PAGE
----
The mourning which rippled through Makkah as a result of the Battle of Badr has already been described. Almost all the chieftains of the Quraish had been slain, and now the rule of Madinah had come to the lot of Abu Sufyan bin Ḥarb. After Badr he vowed that until he had sought revenge for those who had fallen at Badr, he would abstain from having relations with his wife and applying oil to his hair. As such, a few months after Badr, in the month of Dhul-Hijjah, Abu Sufyan set out from Makkah with a force of twohundred armed men from the Quraish and reached a place close to Madinah via the route of Najd. Upon reaching there, he left his army at some distance from Madinah and in the veil of the darkness of night, reached the abode of Ḥuyayy bin Akhṭab, who was chief of the Jewish tribe, the Banu Nadir, and sought his aid. However, since Ḥuyayy still somewhat remembered his treaty and agreement, he refused. Then, in the same manner, Abu Sufyan secretly went to the home of another chief of the Banu Nadir named Salam bin Mashkam, and sought his support against the Muslims. This wretched man, however, very audaciously ignored all of his treaties and agreements and warmly welcomed Abu Sufyan as a guest for the night, and transmitted secret intelligence to him pertaining to the Muslims. Before dawn, Abu Sufyan took leave and upon reaching his army, dispatched a contingent of the Quraish to raid a valley named ‘Arīḍ, which was located close to Madinah. This was a valley where the animals belonging to the Muslims would graze, and which was situated at a distance of only three miles from Madinah. It is likely that Abu Sufyan was made aware of this through Salām bin Mashkam. When this contingent of the Quraish reached the valley of ‘Arid, fortunately, at the time, the animals belonging to the Muslims were not present. Albeit, a Muslim from among the Ansar and a companion of his were present at the time. The Quraish apprehended both of them and ruthlessly murdered them. Then, they set ablaze the date palms in the area and set fire to the homes and small huts which were located there, before returning to the camp of Abu Sufyan. Considering this success as being sufficient fulfillment of his vow, Abu Sufyan ordered the army to return. On the other hand, when the Holy Prophet was informed of the attack made by Abu Sufyan, he set out with a group of Companions in his pursuit. However, since Abu Sufyan did not fancy throwing the fulfillment of his vow to doubt, he fled so frantically that the Muslim army was unable to apprehend him. Ultimately, after an absence of a few days, the Holy Prophet returned to Madinah. This Ghazwah is known as the Ghazwah of Sawiq because when Abu Sufyan made haste to Makkah, he fled leaving his ration behind, which primarily consisted of ‘Sawiq’ or sacks of barley, partly due to anxiety and also in order to lighten his load.”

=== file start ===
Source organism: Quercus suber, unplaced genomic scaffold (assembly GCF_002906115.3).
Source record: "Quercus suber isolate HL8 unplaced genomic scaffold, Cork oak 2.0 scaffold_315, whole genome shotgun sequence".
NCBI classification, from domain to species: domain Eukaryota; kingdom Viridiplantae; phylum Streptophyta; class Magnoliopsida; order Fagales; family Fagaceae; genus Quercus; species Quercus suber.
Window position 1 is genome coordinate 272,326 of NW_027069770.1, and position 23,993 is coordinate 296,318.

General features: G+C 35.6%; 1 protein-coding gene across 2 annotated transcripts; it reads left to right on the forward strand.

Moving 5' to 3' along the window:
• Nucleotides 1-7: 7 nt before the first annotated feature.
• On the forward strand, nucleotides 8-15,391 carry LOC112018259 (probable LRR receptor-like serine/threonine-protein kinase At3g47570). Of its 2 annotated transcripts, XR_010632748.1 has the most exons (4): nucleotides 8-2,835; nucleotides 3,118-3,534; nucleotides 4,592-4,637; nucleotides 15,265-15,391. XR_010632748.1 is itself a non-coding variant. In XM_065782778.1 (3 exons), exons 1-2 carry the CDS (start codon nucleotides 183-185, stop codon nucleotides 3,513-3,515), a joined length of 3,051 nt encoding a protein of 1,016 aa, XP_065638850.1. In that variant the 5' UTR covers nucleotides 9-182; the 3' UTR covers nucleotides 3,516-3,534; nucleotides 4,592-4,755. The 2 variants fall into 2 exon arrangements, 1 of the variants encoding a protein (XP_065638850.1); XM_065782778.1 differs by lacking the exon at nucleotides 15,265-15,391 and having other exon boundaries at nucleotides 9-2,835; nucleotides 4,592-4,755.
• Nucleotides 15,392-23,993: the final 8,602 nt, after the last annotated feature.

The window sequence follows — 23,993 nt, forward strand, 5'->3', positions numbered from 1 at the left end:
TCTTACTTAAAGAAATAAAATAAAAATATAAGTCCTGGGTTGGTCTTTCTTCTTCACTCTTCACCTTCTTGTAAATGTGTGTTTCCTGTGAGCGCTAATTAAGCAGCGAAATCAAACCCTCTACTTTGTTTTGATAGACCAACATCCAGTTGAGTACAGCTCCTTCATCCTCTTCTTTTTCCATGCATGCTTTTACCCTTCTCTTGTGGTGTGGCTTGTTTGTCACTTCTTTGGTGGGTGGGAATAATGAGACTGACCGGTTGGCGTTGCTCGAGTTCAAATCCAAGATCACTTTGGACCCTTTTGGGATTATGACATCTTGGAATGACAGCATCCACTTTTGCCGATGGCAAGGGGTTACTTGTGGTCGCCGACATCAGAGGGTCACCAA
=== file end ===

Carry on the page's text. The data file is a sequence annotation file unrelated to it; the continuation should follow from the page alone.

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 Sirat -un- Nabi [Sallallahu Alaihi Wasallam] By Shaykh Allamah Shibli Nomani (r.a) – Volume 2, Page 54
 Muhammad, the Messenger of Islam: His Life & Prophecy by Hajjah Amina Adil, page 309 – 310
 The Life & Character of the Seal of Prophets (May Peace and Blessings of Allah be upon him) (Sirat Khatamun-Nabiyyin) By Mirza Bashir Aḥmad M.A., volume 2, page 279 – 80